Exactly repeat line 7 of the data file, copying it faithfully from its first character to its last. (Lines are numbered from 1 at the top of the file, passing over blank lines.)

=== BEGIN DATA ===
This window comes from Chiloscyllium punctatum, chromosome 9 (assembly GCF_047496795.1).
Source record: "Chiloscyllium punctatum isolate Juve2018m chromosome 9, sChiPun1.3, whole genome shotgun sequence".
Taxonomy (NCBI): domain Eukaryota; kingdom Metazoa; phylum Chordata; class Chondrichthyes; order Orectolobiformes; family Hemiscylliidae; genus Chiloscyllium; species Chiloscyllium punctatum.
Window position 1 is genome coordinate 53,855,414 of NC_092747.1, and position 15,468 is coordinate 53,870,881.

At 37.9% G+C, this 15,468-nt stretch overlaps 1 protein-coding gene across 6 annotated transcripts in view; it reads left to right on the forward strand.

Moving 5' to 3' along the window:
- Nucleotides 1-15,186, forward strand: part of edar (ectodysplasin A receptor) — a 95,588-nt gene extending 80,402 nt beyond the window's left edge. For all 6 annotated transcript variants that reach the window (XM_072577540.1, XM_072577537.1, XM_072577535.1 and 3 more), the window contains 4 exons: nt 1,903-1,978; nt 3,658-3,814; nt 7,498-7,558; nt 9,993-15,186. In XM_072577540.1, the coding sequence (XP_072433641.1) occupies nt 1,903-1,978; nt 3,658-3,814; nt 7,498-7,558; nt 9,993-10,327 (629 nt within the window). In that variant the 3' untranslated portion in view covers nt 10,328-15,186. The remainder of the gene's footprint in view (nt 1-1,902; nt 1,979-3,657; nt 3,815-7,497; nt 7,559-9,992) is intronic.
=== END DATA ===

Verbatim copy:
- Nucleotides 1-15,186, forward strand: part of edar (ectodysplasin A receptor) — a 95,588-nt gene extending 80,402 nt beyond the window's left edge. For all 6 annotated transcript variants that reach the window (XM_072577540.1, XM_072577537.1, XM_072577535.1 and 3 more), the window contains 4 exons: nt 1,903-1,978; nt 3,658-3,814; nt 7,498-7,558; nt 9,993-15,186. In XM_072577540.1, the coding sequence (XP_072433641.1) occupies nt 1,903-1,978; nt 3,658-3,814; nt 7,498-7,558; nt 9,993-10,327 (629 nt within the window). In that variant the 3' untranslated portion in view covers nt 10,328-15,186. The remainder of the gene's footprint in view (nt 1-1,902; nt 1,979-3,657; nt 3,815-7,497; nt 7,559-9,992) is intronic.